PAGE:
In the Second World War, Allied troops airdropped massive amounts of food, weaponry, and supplies onto the Melanesian islands. To the islanders, largely isolated from modern industrialization, the wealth and abundance of the drops was interpreted within a mystical, quasi-religious framework. Upon the war’s end, these airlifts dwindled to a stop, and island cults emerged which attempted to ritualistically summon more supplies. Lacking an understanding of the core mechanisms behind the airdrops — a world war, mechanized flight, the Allied island-hopping offensive — these so-called cargo cults began constructing imitation runways, dressing like U.S. soldiers, and generally mimicking military behaviors without success.
I filled in a long-standing gap in my cultural knowledge recently and watched Lynch’s 2001 noir masterpiece Mulholland Drive. That’s the sensation, right? Where listening to records or watching films in an era of unprecedented access begins to feel a bit like doing homework.
Except Mulholland Drive is, itself, an almost unprecedently interesting film, one capable of arousing sensations in the viewer which he was previously unaware existed.”Uncanny” is used frequently to describe a Lynchean landscape, a place where things are simultaneously banal and extraordinary, both incredibly familiar and unnervingly off.
There’s a scene in the film during which one of its central protagonists, a successful Hollywood director, auditions lead actresses for his screenplay. Shadowy organizations are pulling strings behind the scenes so that the casting decision is essentially out of his hands, but he cycles through the motions regardless, asking several of the actresses to perform different 50s pop hits in a mock-up recording studio. One of these (diegetically) auditioned actresses is played by (real life) Melissa George, singing the rendition of “I’ve Told Every Little Star” shown in the footage below.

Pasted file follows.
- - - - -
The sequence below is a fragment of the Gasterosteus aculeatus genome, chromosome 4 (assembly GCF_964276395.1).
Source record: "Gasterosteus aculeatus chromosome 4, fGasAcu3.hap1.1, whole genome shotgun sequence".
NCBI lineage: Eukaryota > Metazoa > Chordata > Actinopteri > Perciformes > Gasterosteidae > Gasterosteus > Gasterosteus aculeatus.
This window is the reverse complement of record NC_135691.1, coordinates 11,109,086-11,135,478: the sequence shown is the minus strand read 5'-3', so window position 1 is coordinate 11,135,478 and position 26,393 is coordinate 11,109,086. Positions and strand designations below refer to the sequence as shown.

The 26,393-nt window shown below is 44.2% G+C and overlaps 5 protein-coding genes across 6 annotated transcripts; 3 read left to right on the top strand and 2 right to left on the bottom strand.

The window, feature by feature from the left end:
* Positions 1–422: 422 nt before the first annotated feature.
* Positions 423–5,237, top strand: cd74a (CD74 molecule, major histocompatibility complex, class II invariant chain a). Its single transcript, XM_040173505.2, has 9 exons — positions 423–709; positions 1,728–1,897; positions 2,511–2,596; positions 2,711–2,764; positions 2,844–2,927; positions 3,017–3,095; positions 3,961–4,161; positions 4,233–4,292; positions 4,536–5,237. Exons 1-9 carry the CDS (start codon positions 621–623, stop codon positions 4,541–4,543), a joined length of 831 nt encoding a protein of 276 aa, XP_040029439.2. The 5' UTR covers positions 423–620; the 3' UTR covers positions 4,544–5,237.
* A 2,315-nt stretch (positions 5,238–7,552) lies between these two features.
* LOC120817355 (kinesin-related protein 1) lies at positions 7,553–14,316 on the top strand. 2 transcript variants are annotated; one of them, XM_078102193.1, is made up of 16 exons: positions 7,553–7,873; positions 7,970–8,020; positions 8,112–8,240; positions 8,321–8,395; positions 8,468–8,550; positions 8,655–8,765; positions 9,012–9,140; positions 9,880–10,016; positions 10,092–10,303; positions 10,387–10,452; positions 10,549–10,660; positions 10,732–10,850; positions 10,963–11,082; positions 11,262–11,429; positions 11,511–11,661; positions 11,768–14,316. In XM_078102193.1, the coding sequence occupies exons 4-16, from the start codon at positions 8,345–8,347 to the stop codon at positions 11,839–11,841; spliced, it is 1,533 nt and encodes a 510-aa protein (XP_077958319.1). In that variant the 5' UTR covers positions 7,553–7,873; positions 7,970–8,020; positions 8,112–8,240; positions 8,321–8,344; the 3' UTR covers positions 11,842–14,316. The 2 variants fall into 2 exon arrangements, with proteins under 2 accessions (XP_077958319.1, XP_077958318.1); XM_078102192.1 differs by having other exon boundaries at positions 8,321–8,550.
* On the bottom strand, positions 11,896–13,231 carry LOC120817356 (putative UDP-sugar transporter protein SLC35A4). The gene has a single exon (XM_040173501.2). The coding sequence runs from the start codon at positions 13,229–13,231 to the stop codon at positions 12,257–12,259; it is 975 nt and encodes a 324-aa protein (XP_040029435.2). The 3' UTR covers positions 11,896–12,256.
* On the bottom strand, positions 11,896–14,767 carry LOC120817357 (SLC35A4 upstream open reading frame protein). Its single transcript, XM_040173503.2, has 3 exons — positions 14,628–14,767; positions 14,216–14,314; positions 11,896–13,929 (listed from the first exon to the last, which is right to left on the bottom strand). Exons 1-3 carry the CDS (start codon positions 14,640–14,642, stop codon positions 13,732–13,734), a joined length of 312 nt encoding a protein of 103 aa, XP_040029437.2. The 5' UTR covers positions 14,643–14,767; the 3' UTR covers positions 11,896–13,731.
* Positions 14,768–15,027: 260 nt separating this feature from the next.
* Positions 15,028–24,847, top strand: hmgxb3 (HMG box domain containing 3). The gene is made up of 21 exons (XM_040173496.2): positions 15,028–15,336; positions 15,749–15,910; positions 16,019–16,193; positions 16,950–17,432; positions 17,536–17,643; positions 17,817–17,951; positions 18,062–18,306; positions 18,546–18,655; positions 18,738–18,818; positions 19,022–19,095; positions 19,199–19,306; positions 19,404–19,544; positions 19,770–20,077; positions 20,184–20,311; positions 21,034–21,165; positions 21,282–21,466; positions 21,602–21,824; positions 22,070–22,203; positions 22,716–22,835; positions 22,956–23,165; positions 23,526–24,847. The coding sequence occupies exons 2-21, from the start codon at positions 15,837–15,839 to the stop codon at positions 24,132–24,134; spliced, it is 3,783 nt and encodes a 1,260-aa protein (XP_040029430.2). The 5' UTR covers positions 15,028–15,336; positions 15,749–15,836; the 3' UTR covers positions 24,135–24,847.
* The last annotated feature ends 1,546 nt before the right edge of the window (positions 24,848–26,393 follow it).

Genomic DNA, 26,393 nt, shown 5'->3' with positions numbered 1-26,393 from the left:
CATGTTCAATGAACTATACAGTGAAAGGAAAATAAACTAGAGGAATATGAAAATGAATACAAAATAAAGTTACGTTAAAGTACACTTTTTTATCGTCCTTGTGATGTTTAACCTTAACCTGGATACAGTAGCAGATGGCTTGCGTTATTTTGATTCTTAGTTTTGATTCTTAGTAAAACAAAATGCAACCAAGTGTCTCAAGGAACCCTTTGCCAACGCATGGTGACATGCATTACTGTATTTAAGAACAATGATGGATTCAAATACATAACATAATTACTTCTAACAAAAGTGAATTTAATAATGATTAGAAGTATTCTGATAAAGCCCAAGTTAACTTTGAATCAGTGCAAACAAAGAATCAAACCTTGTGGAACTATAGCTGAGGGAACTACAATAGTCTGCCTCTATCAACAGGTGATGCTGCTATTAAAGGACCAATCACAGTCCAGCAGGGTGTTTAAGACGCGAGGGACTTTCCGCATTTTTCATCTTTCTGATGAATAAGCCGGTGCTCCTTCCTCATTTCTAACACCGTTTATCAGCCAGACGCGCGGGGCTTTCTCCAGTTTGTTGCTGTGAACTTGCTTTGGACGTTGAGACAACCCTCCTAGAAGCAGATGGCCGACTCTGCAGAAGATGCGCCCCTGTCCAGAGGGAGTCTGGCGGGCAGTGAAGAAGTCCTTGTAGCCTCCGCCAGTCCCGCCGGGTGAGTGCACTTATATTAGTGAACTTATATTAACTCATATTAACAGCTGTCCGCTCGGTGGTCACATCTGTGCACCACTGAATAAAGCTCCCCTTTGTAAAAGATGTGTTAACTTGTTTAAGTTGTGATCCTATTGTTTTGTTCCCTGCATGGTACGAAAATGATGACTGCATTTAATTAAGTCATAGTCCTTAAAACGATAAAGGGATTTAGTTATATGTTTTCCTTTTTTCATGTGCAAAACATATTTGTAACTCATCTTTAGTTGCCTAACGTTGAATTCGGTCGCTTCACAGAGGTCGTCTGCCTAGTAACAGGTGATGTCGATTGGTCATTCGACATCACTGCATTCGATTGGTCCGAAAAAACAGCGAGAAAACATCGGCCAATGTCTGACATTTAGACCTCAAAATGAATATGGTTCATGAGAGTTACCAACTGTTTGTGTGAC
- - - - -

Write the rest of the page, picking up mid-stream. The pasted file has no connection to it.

- I’ve been writing exclusively in long-form the past twelve months and become exhausted. Simultaneously, my writing has become more self-conscious, self-reflexive, and unwieldy, constant over-qualifications and anxious tangentials interrupting its focus. The list format used here, inspired partly by HTMLGiant’s trademark bullet-point style, is both a way to relieve this long-form burnout and to approach meaningful topics without bulking out this piece in all the wrong places.
- Part of this issue, I think, stems from a fairly universal anxiety over being misunderstood by a hypothetical reader: hyper-clarity, in an attempt to quell this anxiety, can paradoxically lead to bloated writing. It’s a phenomenon the critic A D Jameson demonstrates with his concept of “dictionary expansions” as text-generating. Beckett’s “The sun shone, having no alternative, on the nothing new” transforms into “A self-luminous heavenly body shed or cast light, possessing no possible or remaining course or choice, on something of recent origin, production, purchase, etc.; having but lately come or been brought into being…” Hyper-clarity might even be the wrong term, because the latter iteration (“A self-luminous heavenly body…”) is significantly less clear than Beckett’s original. Qualification, hedging, and the addition of nuance can, in moderation, prove invaluable, but when overdone lead quickly to this “bogging down” effect, an inappropriately dense style that’s unenjoyable to read.